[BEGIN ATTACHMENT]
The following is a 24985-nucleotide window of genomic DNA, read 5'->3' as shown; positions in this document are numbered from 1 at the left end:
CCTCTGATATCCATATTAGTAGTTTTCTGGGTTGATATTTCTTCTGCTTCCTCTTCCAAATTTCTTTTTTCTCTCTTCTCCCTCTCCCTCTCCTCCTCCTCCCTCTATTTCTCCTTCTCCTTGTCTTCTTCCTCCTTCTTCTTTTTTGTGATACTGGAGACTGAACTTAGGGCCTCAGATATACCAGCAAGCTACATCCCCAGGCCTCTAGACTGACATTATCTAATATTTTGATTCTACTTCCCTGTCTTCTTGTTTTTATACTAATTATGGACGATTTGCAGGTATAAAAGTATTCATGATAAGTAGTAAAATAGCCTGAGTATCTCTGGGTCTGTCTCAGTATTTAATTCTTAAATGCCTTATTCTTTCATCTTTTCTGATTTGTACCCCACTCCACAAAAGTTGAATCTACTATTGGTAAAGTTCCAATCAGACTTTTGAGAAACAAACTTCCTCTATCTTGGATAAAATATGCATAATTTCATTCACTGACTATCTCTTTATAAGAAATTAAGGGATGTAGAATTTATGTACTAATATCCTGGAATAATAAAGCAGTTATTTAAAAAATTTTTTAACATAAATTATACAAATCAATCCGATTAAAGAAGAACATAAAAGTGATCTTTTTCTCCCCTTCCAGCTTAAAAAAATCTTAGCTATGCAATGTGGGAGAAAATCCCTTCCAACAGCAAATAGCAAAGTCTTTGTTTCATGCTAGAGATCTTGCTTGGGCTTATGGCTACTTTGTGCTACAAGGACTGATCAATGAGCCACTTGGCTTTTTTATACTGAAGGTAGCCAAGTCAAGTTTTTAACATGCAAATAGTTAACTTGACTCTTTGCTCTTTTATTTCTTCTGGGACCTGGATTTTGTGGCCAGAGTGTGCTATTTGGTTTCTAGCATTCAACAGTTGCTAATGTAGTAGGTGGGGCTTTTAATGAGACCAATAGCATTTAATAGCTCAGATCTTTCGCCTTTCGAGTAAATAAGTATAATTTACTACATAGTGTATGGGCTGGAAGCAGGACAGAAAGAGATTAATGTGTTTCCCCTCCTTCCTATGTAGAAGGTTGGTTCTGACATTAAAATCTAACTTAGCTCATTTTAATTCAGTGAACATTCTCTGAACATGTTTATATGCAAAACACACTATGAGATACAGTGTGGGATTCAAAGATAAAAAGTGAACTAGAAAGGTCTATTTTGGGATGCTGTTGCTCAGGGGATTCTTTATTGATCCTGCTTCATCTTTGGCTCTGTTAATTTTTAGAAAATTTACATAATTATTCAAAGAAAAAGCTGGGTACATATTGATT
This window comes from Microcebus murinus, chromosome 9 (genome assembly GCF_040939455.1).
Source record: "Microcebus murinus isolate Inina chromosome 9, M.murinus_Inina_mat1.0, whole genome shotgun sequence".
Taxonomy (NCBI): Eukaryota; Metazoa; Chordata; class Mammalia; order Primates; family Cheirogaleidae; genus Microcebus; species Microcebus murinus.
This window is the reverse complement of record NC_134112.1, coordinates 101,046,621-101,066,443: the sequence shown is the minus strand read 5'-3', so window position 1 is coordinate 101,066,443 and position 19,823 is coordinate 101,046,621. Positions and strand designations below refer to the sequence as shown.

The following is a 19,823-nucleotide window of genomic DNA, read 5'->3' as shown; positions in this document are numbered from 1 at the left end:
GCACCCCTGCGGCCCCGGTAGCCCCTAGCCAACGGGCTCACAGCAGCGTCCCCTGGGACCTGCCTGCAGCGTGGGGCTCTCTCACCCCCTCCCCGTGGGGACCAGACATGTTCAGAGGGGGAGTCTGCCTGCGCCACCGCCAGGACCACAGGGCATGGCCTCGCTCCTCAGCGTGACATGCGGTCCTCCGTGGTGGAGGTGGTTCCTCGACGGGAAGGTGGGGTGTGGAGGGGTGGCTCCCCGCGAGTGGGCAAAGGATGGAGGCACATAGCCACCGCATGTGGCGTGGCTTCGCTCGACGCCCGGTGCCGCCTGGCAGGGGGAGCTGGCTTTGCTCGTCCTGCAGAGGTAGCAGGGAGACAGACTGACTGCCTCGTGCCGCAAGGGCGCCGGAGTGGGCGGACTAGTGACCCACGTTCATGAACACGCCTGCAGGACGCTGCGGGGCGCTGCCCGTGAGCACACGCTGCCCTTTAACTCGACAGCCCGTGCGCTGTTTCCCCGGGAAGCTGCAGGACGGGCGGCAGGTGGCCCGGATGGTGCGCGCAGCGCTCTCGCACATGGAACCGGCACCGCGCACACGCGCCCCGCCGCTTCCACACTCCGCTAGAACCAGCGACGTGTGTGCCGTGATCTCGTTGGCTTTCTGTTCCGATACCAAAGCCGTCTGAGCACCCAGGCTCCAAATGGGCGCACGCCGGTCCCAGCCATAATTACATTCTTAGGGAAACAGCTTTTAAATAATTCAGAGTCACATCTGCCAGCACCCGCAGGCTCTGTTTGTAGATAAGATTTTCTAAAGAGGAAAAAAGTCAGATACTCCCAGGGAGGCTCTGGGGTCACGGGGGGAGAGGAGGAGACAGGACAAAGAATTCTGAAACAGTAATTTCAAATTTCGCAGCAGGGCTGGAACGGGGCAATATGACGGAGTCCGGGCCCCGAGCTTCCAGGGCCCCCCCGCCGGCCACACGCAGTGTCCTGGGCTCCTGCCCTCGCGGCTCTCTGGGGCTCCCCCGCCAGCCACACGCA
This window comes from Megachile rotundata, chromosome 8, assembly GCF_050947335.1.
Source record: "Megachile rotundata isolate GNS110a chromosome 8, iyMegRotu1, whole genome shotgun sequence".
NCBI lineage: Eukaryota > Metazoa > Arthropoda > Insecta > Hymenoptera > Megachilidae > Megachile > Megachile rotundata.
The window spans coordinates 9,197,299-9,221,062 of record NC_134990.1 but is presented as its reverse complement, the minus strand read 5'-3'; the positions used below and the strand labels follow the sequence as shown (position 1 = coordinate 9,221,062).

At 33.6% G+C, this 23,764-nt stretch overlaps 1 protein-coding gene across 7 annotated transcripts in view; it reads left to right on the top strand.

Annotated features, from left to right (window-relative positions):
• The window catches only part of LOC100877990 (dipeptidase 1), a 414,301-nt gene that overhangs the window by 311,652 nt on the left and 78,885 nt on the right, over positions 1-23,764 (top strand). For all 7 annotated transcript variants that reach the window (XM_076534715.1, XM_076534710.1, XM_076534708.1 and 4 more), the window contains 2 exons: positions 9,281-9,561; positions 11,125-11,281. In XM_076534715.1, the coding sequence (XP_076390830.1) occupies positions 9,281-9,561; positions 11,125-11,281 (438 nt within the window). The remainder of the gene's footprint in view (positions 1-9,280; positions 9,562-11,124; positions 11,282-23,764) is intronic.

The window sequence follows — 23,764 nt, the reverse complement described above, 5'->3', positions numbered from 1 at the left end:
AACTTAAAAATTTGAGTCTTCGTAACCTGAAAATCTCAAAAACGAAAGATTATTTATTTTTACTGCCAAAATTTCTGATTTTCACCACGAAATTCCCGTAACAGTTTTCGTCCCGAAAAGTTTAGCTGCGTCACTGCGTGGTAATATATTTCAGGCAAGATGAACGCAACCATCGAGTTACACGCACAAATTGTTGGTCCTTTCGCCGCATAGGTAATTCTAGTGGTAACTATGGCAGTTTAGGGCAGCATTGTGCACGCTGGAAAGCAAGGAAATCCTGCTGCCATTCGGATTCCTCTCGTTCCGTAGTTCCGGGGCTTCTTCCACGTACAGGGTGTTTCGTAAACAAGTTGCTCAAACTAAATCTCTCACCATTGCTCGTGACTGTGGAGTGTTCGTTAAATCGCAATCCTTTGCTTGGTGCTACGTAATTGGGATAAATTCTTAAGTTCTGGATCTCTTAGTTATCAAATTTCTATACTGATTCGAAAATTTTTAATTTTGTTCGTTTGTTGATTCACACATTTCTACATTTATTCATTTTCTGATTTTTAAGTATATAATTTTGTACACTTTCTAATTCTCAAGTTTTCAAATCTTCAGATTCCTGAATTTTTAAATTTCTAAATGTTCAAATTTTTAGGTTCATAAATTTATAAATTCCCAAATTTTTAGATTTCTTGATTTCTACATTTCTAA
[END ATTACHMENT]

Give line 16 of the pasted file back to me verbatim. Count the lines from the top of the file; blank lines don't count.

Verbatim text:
The window sequence follows — 23,764 nt, the reverse complement described above, 5'->3', positions numbered from 1 at the left end: